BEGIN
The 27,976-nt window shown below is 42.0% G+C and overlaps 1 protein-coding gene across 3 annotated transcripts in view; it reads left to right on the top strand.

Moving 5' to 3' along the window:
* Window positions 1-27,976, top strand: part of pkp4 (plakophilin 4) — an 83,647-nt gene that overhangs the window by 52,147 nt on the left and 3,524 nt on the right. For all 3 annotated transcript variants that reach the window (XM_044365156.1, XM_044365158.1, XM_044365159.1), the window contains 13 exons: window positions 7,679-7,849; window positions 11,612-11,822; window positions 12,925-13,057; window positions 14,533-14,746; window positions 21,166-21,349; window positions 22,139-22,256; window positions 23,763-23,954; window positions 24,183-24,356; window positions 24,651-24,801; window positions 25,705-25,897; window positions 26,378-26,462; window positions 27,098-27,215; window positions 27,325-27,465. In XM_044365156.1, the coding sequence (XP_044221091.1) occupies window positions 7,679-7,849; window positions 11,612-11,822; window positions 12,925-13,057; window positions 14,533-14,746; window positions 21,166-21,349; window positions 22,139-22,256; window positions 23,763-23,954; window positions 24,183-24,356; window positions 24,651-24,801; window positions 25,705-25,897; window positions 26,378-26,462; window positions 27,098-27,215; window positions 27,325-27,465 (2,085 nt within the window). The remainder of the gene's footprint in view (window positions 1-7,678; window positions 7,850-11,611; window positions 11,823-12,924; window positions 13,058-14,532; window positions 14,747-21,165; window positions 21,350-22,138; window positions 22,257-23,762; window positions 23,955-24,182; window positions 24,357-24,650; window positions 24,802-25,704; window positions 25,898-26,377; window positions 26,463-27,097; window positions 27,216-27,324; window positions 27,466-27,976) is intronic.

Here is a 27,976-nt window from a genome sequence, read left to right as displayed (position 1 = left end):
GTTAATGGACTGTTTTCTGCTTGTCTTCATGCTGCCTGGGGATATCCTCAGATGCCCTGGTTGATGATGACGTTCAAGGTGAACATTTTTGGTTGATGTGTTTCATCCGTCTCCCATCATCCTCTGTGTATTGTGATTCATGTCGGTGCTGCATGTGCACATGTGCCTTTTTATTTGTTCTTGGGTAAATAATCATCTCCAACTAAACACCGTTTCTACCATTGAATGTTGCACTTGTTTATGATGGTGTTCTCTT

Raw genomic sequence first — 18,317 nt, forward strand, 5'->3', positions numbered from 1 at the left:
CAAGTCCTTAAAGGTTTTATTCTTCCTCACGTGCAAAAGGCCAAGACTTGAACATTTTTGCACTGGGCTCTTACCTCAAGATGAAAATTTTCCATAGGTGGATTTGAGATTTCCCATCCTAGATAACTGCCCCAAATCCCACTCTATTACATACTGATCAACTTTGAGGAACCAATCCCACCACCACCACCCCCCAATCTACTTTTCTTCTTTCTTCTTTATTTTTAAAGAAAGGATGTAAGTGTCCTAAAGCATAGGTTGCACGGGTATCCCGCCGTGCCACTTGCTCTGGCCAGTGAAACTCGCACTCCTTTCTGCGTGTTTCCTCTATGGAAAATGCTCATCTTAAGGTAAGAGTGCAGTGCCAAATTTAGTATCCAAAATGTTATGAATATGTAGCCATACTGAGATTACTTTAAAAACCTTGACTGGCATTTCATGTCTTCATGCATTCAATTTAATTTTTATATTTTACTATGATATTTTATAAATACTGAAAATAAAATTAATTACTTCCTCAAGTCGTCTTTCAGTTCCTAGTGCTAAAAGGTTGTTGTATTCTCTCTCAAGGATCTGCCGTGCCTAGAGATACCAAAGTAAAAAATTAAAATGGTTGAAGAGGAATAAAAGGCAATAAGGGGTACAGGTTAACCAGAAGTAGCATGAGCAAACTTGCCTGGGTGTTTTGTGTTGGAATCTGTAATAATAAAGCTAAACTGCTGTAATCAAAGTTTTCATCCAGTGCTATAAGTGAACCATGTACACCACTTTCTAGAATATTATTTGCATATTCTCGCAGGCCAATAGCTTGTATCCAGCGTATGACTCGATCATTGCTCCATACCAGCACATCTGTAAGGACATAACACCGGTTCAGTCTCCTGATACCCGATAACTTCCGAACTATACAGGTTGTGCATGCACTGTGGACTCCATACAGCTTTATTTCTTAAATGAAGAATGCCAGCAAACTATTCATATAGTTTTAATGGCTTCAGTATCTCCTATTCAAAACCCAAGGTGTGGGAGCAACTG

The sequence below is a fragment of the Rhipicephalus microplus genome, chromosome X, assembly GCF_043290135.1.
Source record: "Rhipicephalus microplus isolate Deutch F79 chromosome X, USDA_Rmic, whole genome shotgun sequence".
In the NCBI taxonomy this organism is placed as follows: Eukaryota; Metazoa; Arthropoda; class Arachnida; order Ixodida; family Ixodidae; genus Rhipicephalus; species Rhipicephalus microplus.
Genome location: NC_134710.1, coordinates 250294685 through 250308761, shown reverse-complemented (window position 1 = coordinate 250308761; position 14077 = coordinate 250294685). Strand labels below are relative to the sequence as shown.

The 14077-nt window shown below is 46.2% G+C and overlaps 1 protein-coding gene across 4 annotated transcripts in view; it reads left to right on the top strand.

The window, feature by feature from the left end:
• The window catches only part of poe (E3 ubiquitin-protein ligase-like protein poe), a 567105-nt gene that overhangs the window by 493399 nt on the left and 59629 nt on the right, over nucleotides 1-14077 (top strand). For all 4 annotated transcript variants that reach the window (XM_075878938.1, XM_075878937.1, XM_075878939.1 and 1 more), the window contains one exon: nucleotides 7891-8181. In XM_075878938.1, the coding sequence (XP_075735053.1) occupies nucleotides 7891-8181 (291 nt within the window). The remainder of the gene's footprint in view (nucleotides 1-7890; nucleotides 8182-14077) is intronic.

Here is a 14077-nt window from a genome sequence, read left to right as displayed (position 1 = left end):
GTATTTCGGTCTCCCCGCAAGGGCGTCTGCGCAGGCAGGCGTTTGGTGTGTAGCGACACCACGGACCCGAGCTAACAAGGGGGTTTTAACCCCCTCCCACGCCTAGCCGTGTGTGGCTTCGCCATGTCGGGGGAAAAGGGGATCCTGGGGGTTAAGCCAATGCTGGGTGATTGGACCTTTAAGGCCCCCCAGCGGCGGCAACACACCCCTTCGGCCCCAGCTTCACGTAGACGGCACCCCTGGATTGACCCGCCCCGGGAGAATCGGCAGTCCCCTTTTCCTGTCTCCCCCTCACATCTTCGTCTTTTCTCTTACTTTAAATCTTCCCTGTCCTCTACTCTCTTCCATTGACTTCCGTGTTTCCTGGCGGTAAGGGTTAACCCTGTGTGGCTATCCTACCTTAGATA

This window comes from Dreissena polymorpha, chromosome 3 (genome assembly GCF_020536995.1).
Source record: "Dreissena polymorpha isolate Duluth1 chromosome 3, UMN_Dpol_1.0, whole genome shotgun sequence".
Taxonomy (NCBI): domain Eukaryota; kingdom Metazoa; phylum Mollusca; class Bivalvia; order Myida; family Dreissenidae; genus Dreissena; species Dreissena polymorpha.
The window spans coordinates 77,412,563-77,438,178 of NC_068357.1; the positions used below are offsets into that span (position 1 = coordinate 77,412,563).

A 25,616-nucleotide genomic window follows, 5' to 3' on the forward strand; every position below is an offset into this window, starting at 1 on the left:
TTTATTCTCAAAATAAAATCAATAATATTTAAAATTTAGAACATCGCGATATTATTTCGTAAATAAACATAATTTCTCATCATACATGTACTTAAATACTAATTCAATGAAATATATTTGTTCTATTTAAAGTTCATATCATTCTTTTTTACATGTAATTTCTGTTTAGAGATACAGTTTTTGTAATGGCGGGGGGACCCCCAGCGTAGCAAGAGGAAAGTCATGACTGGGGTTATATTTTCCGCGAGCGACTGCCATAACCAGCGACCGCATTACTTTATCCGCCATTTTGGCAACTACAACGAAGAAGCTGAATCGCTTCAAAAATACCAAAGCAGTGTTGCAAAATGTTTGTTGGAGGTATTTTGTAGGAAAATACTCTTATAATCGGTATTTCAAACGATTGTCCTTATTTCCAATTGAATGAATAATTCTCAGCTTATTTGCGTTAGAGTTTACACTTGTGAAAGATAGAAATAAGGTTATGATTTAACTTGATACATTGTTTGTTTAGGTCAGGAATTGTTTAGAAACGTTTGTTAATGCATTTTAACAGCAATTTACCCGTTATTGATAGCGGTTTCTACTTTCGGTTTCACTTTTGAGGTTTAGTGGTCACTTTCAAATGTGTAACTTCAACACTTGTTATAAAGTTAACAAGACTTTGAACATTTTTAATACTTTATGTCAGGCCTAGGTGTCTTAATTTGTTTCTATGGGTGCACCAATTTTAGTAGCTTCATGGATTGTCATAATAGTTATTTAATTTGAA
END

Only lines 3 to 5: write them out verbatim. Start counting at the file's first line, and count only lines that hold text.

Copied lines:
* Window positions 1-27,976, top strand: part of pkp4 (plakophilin 4) — an 83,647-nt gene that overhangs the window by 52,147 nt on the left and 3,524 nt on the right. For all 3 annotated transcript variants that reach the window (XM_044365156.1, XM_044365158.1, XM_044365159.1), the window contains 13 exons: window positions 7,679-7,849; window positions 11,612-11,822; window positions 12,925-13,057; window positions 14,533-14,746; window positions 21,166-21,349; window positions 22,139-22,256; window positions 23,763-23,954; window positions 24,183-24,356; window positions 24,651-24,801; window positions 25,705-25,897; window positions 26,378-26,462; window positions 27,098-27,215; window positions 27,325-27,465. In XM_044365156.1, the coding sequence (XP_044221091.1) occupies window positions 7,679-7,849; window positions 11,612-11,822; window positions 12,925-13,057; window positions 14,533-14,746; window positions 21,166-21,349; window positions 22,139-22,256; window positions 23,763-23,954; window positions 24,183-24,356; window positions 24,651-24,801; window positions 25,705-25,897; window positions 26,378-26,462; window positions 27,098-27,215; window positions 27,325-27,465 (2,085 nt within the window). The remainder of the gene's footprint in view (window positions 1-7,678; window positions 7,850-11,611; window positions 11,823-12,924; window positions 13,058-14,532; window positions 14,747-21,165; window positions 21,350-22,138; window positions 22,257-23,762; window positions 23,955-24,182; window positions 24,357-24,650; window positions 24,802-25,704; window positions 25,898-26,377; window positions 26,463-27,097; window positions 27,216-27,324; window positions 27,466-27,976) is intronic.

Here is a 27,976-nt window from a genome sequence, read left to right as displayed (position 1 = left end):
GTTAATGGACTGTTTTCTGCTTGTCTTCATGCTGCCTGGGGATATCCTCAGATGCCCTGGTTGATGATGACGTTCAAGGTGAACATTTTTGGTTGATGTGTTTCATCCGTCTCCCATCATCCTCTGTGTATTGTGATTCATGTCGGTGCTGCATGTGCACATGTGCCTTTTTATTTGTTCTTGGGTAAATAATCATCTCCAACTAAACACCGTTTCTACCATTGAATGTTGCACTTGTTTATGATGGTGTTCTCTT